President Obama has misdiagnosed the problems in Afghanistan. It is not Cancer, it is treatable. The problems can be fixed if he can identify the malady in the right place–the problem resides in Washington and Kabul–not anywhere else
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Tuesday, September 28, 2010

US Providing $51 Million in Health, Education and Other Aid

The US on Tuesday provided more than $35 million to Cambodian health and education, part of more than $51 million in funding expected this week.

The US will provide $33.55 million in grant funds to reduce HIV and AIDS and prevent major diseases like tuberculosis and other dangers such as maternal and child health, officials said. And it will provide another $1.55 million for Cambodia's “education objectives,” including improving basic education and access to education.

Cambodia's economic growth and future development rely on “an educated and healthy population,” US Ambassador Carol Rodley said in Phnom Penh at a signing ceremony Tuesday.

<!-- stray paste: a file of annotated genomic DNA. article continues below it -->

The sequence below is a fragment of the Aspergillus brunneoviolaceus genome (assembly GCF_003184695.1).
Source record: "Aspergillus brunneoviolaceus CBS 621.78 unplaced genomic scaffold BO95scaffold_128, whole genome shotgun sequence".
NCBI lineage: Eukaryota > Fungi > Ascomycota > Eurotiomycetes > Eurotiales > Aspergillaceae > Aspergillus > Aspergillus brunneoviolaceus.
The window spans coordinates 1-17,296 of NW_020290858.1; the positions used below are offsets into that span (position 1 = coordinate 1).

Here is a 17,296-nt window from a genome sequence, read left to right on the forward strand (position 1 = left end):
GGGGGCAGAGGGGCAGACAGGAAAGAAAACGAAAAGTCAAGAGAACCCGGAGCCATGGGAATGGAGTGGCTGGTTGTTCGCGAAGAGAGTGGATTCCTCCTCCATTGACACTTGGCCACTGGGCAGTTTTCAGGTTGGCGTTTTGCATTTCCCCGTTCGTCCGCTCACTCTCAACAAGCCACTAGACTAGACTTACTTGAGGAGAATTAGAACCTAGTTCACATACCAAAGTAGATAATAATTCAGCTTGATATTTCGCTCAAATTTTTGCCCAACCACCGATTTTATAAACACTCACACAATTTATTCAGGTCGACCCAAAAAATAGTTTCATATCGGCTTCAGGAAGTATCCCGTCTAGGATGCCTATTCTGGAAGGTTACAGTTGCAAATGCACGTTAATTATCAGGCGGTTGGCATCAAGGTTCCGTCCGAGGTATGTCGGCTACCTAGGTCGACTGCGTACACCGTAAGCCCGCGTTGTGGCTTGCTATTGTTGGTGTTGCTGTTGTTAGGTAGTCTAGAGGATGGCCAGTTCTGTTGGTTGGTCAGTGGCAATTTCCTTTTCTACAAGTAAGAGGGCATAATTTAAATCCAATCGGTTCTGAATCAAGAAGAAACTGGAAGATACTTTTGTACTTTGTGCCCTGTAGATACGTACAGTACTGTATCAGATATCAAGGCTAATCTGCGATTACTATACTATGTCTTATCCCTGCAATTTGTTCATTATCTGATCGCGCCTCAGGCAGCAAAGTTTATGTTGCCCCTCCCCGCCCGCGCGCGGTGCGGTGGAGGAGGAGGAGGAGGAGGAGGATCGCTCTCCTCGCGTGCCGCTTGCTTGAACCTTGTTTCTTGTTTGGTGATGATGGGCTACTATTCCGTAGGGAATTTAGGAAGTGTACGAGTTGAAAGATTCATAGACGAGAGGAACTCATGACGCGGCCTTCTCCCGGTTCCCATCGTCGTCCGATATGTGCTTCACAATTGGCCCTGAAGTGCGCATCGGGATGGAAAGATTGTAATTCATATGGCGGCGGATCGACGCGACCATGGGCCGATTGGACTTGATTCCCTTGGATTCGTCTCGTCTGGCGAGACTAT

Long Visalo, the acting Minister of Foreign Affairs, accepted the funding Tuesday, calling health and education “the two highest priority sectors” for reducing poverty and increasing economic development.

The US is expected to provide another $16.44 million to Cambodia in a ceremony Wednesday, in a separate initiative to improve the country's business environment and enhance its agricultural capabilities.
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Cambodia's Kep: Sleepy seaside town begins to stir

The Associated Press

KOH TONSAY, Cambodia — Ask for the crab. In black peppercorn sauce.

The proprietor of the thatched-roof and bamboo-walled island restaurant will acknowledge the order in sign language and broken English. She'll shuffle across the seaside grass over to the dock where the crab cages sit, steeping in the Gulf of Thailand's tepid waters.